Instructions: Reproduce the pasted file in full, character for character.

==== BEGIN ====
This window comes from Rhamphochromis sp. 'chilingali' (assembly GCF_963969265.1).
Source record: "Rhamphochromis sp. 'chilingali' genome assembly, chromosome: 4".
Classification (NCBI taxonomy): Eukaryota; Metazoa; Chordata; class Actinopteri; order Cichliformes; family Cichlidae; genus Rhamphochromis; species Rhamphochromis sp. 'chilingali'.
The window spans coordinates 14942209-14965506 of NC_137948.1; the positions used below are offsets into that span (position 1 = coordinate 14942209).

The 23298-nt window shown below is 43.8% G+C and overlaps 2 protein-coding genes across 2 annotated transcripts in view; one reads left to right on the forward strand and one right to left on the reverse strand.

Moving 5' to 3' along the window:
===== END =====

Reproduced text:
This window comes from Rhamphochromis sp. 'chilingali' (assembly GCF_963969265.1).
Source record: "Rhamphochromis sp. 'chilingali' genome assembly, chromosome: 4".
Classification (NCBI taxonomy): Eukaryota; Metazoa; Chordata; class Actinopteri; order Cichliformes; family Cichlidae; genus Rhamphochromis; species Rhamphochromis sp. 'chilingali'.
The window spans coordinates 14942209-14965506 of NC_137948.1; the positions used below are offsets into that span (position 1 = coordinate 14942209).

The 23298-nt window shown below is 43.8% G+C and overlaps 2 protein-coding genes across 2 annotated transcripts in view; one reads left to right on the forward strand and one right to left on the reverse strand.

Moving 5' to 3' along the window: